- Soak the cashews. Add the cashews to a medium bowl, cover them with water, and let them soak for at least 8 hours to soften up and blend easily. You can also add 1 tsp./5.7 g of salt to the soaking water to help activate the cashews and neutralize enzyme inhibitors in the nuts. When the cashews are done soaking, drain the water and rinse the nuts thoroughly. If something comes up and you can’t use the cashews within 24 hours, store them in the refrigerator, changing the water twice a day.
- Blend the ingredients. Add the soaked cashews and water to a high-speed blender and blend on high until the cashews have broken down and the nut milk is smooth and creamy.
How to Store Cashew Milk
- Refrigerating: transfer the cashew milk to an airtight container and refrigerate it for up to 5 days. If separation occurs, shake before serving.
- Freezing: transfer the cashew milk to an airtight container and freeze it for up to 3 months. You can also pour the milk into ice cube trays and freeze it.
Cashew Milk Variations
The two ways you can change up homemade cashew milk – alternate the cashews to water ratio or flavor it.
I typically use 1 cup/137 g of cashews and 3-4 cups/720-960 ml of water, which yields a consistency similar to 2% dairy milk. The ratio is up to you, though. For cashew creamer (half-and-half), the ideal ratio would be 1:2.5. For cashew cream, a 1:1.5 ratio is the standard.
The recipe below is for plain cashew milk, but there are many ways you can flavor cashew milk. Add a date or two or 1 Tbsp./15 ml of maple syrup for sweetness. For vanilla cashew milk, add 1 tsp./5 ml of vanilla extract. If chocolate cashew milk is your thing, use 2 Tbsp./14 g of cacao powder with your favorite sweetener.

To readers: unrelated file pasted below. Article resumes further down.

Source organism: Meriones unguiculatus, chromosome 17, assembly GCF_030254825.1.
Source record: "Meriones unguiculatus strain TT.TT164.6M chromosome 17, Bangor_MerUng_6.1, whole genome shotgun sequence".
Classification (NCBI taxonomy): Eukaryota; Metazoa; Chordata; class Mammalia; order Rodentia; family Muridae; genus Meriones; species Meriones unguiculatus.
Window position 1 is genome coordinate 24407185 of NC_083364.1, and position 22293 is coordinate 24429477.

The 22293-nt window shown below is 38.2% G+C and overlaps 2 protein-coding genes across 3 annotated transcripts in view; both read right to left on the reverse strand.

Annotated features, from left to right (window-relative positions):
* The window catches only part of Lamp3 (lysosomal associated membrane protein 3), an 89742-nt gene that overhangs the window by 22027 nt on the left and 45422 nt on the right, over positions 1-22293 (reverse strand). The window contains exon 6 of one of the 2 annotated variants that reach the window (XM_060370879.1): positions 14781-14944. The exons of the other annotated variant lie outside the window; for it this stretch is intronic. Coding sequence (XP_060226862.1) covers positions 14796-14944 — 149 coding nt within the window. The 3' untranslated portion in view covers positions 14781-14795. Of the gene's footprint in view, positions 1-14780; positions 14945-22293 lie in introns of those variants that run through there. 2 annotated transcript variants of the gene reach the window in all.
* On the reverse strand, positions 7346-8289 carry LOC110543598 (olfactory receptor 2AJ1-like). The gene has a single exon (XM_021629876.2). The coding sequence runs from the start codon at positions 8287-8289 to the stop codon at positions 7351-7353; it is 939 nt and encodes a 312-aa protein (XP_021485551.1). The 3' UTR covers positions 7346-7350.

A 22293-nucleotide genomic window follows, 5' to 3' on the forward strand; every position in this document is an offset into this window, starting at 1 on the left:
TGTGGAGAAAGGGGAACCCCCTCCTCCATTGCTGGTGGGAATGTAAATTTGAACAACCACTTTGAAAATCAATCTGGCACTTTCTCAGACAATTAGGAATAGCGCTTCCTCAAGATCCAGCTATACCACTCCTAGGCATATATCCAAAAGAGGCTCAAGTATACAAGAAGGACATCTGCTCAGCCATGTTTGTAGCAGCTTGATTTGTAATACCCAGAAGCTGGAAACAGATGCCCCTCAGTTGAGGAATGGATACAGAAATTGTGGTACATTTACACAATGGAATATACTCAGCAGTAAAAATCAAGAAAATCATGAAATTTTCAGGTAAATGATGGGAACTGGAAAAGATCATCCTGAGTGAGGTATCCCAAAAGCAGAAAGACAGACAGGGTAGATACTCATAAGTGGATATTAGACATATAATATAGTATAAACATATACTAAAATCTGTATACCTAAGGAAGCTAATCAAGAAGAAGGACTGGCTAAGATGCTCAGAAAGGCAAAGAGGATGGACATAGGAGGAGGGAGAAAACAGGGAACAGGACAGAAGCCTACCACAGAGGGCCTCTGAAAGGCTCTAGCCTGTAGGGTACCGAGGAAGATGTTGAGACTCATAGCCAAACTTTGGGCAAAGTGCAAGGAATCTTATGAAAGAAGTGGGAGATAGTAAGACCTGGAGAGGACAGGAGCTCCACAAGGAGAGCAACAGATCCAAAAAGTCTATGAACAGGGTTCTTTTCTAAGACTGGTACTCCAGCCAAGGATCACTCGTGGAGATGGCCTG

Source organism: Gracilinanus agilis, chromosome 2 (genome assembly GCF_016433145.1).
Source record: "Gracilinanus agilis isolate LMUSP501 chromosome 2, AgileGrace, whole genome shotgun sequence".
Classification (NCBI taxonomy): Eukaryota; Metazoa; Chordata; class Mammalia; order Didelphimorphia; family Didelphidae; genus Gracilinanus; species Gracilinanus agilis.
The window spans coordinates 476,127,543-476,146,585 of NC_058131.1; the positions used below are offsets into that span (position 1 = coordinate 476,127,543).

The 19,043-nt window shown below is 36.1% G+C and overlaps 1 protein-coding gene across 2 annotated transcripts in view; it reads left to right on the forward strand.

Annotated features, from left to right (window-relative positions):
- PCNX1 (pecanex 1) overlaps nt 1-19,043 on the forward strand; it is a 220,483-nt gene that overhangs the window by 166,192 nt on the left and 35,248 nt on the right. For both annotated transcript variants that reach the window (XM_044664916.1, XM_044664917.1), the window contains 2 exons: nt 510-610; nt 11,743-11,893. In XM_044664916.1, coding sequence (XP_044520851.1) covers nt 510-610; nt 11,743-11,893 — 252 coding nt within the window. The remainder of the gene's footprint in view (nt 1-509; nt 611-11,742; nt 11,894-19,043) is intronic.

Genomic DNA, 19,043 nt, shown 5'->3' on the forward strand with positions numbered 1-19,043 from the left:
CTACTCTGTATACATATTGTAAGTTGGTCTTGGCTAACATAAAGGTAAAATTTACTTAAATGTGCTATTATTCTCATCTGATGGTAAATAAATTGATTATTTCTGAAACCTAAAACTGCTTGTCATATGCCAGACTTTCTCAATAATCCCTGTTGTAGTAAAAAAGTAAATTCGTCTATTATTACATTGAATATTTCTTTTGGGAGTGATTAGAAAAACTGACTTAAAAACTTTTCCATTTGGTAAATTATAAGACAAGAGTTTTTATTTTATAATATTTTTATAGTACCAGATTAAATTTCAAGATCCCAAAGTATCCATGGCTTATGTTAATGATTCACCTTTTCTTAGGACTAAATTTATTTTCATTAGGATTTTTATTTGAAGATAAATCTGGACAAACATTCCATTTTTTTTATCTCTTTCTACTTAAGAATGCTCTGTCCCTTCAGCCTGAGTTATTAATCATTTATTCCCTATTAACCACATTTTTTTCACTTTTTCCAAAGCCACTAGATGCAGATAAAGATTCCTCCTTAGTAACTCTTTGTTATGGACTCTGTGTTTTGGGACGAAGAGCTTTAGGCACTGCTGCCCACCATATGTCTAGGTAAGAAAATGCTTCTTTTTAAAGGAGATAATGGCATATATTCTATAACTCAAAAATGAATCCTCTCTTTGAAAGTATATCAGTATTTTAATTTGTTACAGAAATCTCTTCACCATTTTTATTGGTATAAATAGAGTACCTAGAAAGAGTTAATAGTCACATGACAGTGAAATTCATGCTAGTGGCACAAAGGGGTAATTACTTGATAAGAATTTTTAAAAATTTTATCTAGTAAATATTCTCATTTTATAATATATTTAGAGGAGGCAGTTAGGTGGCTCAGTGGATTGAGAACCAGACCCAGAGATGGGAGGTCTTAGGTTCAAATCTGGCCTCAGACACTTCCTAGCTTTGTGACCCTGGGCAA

How to Use Cashew Milk
Cashew milk is one of the most versatile plant milks.
You can blend it into a smoothie, pour it over granola or cereal, stir it into a chia pudding, use it in all things oatmeal, make hot chocolate with it, add it to your morning coffee, froth it for a matcha latte, or bake with it! Cashew milk is also excellent in savory dishes – add a splash to your next batch of mashed potatoes, stir it into soups, or add it to curries.
More Nut Milk Recipes
- Almond milk: homemade almond milk is a very popular dairy-free milk alternative. It has a slightly nutty flavor and a beautiful bright white color incomparable to the store-bought variety.
- Coconut milk: the taste of fresh coconut milk is so clean, so refreshing, and so fragrant. It’s just like fresh coconut in the creamy liquid form.
- Tigernut milk: this plant milk is naturally sweet with a mellow nutty flavor (despite tiger nuts not being a nut).
If you try any of these recipes, please, leave a comment and rate the recipe below. It always means a lot when you do.
- 1 cup cashews
- 4 cups water
- Blend the ingredients. Add the soaked cashews and water to a high-speed blender and blend on high until all the cashews have broken down and the nut milk is smooth and creamy.
- Store. Leftover cashew milk keeps well in an airtight container in the refrigerator for up to 5 days. For longer-term storage, freeze in an airtight container for up to 3 months.